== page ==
Monday, March 9, 2020

Books for Startups

Your Company Library will be much more compact.
I just love this library at Trinity College in Dublin, Ireland.

Why you want a 
"Company Library"

Your Company Library is a system for communication. The primary job of the CEO/business owner is to communicate. Not just the goals of the business, but also how the organization is to work.

The most effective, and efficient, way to do this is with the Company Library that contains books, videos, and links to online resources that are usually created by outside experts on the most important aspects of the company's philosophy and operations.

Some of these volumes are to be consumed by everyone in the organization. Others are for just the members of a particular department, such as Sales or Product Development. It should be determined by each CEO which volumes are to be consumed prior to employment, and after, and even how many times per year these volumes are to be reviewed. Repetition is important.

The purpose is to have everyone in the organization be crystal clear when it comes to the basic philosophies of the company, the corporate culture, the goals, and what is required for continued participation in the adventure.

The books listed below are an example of a recommended Company Library. Your Company Library may be different. We invite you to let us know of your success with these resources, as well as to inform us of others that you have found helpful.

A Startup Library

Personal Goals, Priorities

First Things First by Stephen R. Covey

Business Thinking

The E-Myth Revisited: Why Most Small Businesses Don't Work and What to Do About It by Michael Gerber


High Output Management by Andy Grove
The Great CEO Within by Matt Mochary
Measure What Matters by John Doerr

Sales, individual

What Great Salespeople Do: The Science of Selling Through Emotional Connection and the Power of Story by Michael Bosworth

Sales, as a system

The Ultimate Sales Machine: Turbocharge Your Business with Relentless Focus on 12 Key Strategies by Chet Holmes

Business Process Documentation

The Checklist Manifesto: How to Get Things Right by Atul Gawande

Product Development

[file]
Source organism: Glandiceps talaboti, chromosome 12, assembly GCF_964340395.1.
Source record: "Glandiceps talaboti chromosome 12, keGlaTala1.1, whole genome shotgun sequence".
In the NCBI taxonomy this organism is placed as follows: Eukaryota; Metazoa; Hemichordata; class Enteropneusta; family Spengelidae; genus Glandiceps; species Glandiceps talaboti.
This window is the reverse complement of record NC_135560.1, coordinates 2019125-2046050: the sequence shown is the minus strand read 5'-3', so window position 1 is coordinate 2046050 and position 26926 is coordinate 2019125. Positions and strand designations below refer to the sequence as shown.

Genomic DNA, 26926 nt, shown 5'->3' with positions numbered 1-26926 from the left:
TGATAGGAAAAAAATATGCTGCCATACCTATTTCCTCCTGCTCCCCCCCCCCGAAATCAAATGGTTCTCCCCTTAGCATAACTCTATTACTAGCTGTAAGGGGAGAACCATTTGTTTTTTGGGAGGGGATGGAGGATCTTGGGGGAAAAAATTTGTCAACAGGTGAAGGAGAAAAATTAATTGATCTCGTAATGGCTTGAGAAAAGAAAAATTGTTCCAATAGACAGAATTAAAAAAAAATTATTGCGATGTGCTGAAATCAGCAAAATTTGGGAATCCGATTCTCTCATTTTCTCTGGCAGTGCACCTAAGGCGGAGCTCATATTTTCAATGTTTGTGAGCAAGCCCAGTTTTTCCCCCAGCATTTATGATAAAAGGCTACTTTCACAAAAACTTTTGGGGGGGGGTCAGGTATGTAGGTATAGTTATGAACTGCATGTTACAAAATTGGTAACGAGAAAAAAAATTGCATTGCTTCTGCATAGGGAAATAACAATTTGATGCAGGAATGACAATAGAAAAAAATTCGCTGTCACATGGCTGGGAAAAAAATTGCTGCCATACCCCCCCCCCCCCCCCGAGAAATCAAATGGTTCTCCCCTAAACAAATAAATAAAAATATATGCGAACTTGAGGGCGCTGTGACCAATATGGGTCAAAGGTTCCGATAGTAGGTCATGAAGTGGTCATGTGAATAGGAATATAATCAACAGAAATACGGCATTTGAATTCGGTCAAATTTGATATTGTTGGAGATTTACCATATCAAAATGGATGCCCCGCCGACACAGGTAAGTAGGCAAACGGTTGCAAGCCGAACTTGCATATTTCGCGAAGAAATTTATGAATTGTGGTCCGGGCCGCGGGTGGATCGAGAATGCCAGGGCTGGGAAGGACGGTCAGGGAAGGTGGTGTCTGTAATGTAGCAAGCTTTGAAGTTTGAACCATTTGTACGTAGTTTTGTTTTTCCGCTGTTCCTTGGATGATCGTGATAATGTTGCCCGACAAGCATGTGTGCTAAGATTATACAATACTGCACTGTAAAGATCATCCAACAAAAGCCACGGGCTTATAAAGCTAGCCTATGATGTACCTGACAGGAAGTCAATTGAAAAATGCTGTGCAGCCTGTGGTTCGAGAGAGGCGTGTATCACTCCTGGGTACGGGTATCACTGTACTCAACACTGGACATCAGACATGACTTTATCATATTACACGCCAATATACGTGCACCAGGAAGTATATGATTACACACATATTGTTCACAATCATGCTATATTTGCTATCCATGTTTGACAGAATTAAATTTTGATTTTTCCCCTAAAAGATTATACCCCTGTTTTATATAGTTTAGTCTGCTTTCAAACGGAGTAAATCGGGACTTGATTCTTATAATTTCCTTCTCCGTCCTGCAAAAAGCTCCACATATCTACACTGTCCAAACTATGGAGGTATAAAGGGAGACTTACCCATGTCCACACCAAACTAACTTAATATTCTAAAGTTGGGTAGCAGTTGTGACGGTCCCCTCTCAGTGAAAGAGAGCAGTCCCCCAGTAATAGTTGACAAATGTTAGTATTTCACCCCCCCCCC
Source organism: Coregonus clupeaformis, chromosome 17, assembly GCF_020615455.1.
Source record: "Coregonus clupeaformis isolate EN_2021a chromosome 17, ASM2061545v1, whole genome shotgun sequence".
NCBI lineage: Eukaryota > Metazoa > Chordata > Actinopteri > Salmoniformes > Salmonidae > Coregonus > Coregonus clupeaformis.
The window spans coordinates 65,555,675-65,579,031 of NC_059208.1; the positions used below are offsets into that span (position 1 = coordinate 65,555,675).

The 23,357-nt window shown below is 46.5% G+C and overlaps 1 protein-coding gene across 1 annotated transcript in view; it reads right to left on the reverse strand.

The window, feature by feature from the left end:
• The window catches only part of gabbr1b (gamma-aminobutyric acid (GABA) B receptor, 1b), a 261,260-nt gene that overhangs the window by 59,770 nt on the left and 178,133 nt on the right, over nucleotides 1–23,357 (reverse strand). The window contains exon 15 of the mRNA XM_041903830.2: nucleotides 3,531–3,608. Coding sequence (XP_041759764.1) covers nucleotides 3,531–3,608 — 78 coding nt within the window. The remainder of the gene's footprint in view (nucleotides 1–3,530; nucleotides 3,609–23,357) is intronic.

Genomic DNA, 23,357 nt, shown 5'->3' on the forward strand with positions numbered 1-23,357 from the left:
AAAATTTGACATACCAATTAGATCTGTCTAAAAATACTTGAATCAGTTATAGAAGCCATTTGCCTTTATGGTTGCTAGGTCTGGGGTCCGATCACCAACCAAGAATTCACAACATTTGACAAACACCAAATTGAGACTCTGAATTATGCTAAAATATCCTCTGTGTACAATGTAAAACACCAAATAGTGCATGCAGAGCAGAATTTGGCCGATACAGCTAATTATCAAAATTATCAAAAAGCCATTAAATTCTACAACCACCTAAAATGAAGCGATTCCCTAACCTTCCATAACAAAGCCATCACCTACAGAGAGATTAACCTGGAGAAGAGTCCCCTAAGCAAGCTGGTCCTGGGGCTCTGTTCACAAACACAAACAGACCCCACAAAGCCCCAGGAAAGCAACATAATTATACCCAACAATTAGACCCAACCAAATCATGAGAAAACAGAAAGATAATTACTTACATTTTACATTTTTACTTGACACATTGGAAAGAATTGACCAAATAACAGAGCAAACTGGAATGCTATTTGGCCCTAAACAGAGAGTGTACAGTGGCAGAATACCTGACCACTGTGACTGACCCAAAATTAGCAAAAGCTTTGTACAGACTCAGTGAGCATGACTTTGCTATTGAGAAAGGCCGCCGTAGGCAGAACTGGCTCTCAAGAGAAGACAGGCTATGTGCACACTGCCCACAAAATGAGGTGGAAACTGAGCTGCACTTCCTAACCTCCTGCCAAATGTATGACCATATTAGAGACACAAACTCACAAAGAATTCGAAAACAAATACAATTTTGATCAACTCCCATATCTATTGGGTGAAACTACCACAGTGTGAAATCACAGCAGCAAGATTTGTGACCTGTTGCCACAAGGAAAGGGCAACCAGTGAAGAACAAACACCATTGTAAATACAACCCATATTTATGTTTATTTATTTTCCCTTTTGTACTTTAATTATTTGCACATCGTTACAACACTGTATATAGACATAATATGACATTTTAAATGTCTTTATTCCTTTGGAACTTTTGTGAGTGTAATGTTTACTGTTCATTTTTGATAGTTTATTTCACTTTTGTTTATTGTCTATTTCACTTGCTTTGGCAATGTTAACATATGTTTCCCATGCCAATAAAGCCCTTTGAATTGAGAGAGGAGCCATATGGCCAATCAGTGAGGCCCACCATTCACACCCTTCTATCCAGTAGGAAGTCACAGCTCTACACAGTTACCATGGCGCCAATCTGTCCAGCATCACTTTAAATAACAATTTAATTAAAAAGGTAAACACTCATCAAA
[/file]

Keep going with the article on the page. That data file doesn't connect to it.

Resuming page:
The Lean Startup: How Today's Entrepreneurs Use Continuous Innovation to Create Radically Successful Businesses by Eric Ries

Some thoughts from experience:

1.  Limit the number of books in your library. This will create FOCUS on the principles involved and build the lingua franca of your organization. When everyone is speaking the same language based on your shared wisdom, then you are well on your way to an invincible corporate culture.

2.  Some books are important for everyone in the company to read, as they form the underlying philosophies of your company. This may include your personal and company Genesis Story. 

3.  Your company library may sit prominently on a shelf in some common area in your space, but it should also be in the personal workspace of the team members.  Everyone in the company should have their own personal copies of the books involved.

4.  Repetition is essential to get the ideas and processes ingrained as Habits. Refer to the book passages often in 1-1 meetings, team meetings, etc. 

5.  Before you finalize a hire, gift prospective team members a copy of your most essential book as a way to find the best people for your company. There will be some who don't read it, and that's a great way to weed out those who are a poor fit. You want the ones who read it and get it wholeheartedly.

6.  Beware the Tyranny of the Idea du Jour as expressed, breathlessly, in some blog, video, conference, or even a team member. Resist the urge to add it to your company library and recommend it to everyone. The more you add to your library, the more you will dilute your main message.